- One may wonder why the HKMA had to sell large amounts of Hong Kong dollars to the market in 2009, but not in 2006 and 2007 when the fund-raising activities were just as active. Those familiar with the money markets will have noticed that, during 2006 and 2007, the Hong Kong dollar-US dollar interest-rate spread was quite wide, leading to carry trades that involved selling Hong Kong dollars. These carry trades countered the demand for Hong Kong dollars triggered by equity-related fund inflows. In contrast, the interest-rate differentials narrowed considerably in 2009. The spread between one-month HIBOR and its US counterpart, for example, decreased from about 130 basis points at the end of 2007 to the current 20 basis points. As a result, carry trades diminished and no longer provided a counteracting force against inflows of funds.
- Some contend that another reason behind the inflows was cross-border purchase of local properties. In the absence of reliable data, we can rely only on market guesstimates. According to market sources, there is an increasing trend of Mainland individuals buying Hong Kong properties and property transactions involving Mainland individual buyers (excluding Mainland buyers in the form of corporate entities) increased from 4% of total transactions in 2006 to 10% or more in 2009. While it is difficult to estimate the demand for Hong Kong dollars required to settle these transactions, it is likely to be not insignificant.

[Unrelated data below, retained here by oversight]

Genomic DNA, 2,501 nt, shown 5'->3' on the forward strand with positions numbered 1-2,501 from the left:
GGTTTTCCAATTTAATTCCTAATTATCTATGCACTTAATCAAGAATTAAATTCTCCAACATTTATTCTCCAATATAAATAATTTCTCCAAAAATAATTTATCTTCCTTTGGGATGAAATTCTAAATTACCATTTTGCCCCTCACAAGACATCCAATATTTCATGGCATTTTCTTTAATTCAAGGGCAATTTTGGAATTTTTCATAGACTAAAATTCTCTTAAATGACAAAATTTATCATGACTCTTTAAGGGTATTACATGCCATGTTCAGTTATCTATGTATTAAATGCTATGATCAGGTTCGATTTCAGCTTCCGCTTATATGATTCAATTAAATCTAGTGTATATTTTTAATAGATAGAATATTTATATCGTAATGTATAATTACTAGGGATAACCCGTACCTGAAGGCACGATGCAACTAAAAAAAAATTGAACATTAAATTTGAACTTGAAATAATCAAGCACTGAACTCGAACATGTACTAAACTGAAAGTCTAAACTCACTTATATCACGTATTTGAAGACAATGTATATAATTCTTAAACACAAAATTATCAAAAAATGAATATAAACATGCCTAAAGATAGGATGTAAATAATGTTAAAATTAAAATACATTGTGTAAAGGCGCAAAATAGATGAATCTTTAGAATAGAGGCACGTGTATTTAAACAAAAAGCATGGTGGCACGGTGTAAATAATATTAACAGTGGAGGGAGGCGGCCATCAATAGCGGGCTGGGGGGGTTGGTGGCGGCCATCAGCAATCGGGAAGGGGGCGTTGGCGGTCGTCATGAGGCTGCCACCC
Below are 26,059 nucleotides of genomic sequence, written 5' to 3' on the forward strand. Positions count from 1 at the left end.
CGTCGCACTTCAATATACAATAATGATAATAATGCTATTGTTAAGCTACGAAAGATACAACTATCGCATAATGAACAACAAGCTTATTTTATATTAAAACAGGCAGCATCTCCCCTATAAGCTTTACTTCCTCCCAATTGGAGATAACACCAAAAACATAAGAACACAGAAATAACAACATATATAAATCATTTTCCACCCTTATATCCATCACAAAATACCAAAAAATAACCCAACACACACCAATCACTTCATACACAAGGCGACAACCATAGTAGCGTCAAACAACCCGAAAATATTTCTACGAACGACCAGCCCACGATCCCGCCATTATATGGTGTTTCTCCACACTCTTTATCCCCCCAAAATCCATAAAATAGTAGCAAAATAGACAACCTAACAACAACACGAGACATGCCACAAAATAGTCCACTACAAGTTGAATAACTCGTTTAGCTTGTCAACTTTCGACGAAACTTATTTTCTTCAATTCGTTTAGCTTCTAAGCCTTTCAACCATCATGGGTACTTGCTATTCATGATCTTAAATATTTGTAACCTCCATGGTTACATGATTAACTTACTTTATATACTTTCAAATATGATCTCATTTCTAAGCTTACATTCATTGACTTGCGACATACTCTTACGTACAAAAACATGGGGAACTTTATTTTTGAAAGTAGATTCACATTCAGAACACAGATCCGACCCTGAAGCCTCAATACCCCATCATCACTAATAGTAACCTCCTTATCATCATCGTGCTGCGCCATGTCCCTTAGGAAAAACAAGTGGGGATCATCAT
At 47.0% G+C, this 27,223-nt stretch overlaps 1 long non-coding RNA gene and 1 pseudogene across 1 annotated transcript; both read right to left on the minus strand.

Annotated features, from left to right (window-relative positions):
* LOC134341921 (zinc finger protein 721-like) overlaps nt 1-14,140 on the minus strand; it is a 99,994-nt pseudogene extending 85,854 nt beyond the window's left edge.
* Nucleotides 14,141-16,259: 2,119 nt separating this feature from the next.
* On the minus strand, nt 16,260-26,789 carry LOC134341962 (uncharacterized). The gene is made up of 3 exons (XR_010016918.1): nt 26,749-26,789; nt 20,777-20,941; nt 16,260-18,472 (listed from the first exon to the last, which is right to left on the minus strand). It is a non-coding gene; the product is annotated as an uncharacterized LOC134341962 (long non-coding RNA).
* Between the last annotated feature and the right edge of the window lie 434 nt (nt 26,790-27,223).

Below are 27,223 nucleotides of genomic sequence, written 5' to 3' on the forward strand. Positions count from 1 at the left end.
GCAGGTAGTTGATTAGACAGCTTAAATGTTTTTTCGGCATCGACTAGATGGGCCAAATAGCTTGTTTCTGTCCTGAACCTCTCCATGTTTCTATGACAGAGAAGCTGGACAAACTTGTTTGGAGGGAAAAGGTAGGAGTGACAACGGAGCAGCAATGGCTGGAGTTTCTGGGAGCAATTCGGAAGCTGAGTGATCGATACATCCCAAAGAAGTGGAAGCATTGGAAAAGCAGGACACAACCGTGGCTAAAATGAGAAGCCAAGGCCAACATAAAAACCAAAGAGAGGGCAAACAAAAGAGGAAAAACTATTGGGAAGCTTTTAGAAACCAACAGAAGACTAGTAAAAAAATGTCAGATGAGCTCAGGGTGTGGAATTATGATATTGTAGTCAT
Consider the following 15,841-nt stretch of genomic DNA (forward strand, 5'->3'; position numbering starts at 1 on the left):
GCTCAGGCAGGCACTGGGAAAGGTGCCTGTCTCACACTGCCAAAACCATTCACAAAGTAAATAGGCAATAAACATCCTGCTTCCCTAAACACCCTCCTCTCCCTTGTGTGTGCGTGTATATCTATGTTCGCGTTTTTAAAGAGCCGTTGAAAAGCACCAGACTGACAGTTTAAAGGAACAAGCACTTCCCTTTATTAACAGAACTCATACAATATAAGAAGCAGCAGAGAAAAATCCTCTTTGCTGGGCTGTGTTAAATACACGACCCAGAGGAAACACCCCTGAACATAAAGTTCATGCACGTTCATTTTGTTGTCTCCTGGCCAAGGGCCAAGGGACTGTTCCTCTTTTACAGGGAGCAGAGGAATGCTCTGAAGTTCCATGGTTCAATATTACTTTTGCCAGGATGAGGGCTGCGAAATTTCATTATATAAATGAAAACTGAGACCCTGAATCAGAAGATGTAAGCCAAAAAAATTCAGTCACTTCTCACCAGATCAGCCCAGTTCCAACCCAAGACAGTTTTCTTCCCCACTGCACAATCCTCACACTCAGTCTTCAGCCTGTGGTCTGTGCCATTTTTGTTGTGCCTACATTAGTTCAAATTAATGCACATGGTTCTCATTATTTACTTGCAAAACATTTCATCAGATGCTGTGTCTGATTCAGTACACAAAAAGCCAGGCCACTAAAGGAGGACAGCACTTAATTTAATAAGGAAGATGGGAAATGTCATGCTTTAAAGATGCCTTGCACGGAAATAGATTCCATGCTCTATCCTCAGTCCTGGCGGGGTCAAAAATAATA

With this analysis, we now have a better understanding of the nature of the substantial fund inflows in the past five quarters. It seems that the majority of these funds are not short-term speculative funds, but are instead related to liquidity management and fund-raising activities. Even so, we must not be complacent as the intended use of the funds can change sharply. As the current environment of abundant liquidity and low interest rates are likely to persist, the risk of an asset-price bubble remains high. I have urged banks, corporations and the general public many times to manage their risks carefully and to refrain from reckless lending or borrowing that may leave them unprepared for a reversal in interest rates. Once again I would like to use this opportunity to alert the public to this issue and to remind banks to exercise caution in approving mortgage lending to ensure that they have prudently managed the credit and interest-rate risks.
Norman T. L. Chan
Hong Kong Monetary Authority
1 February 2010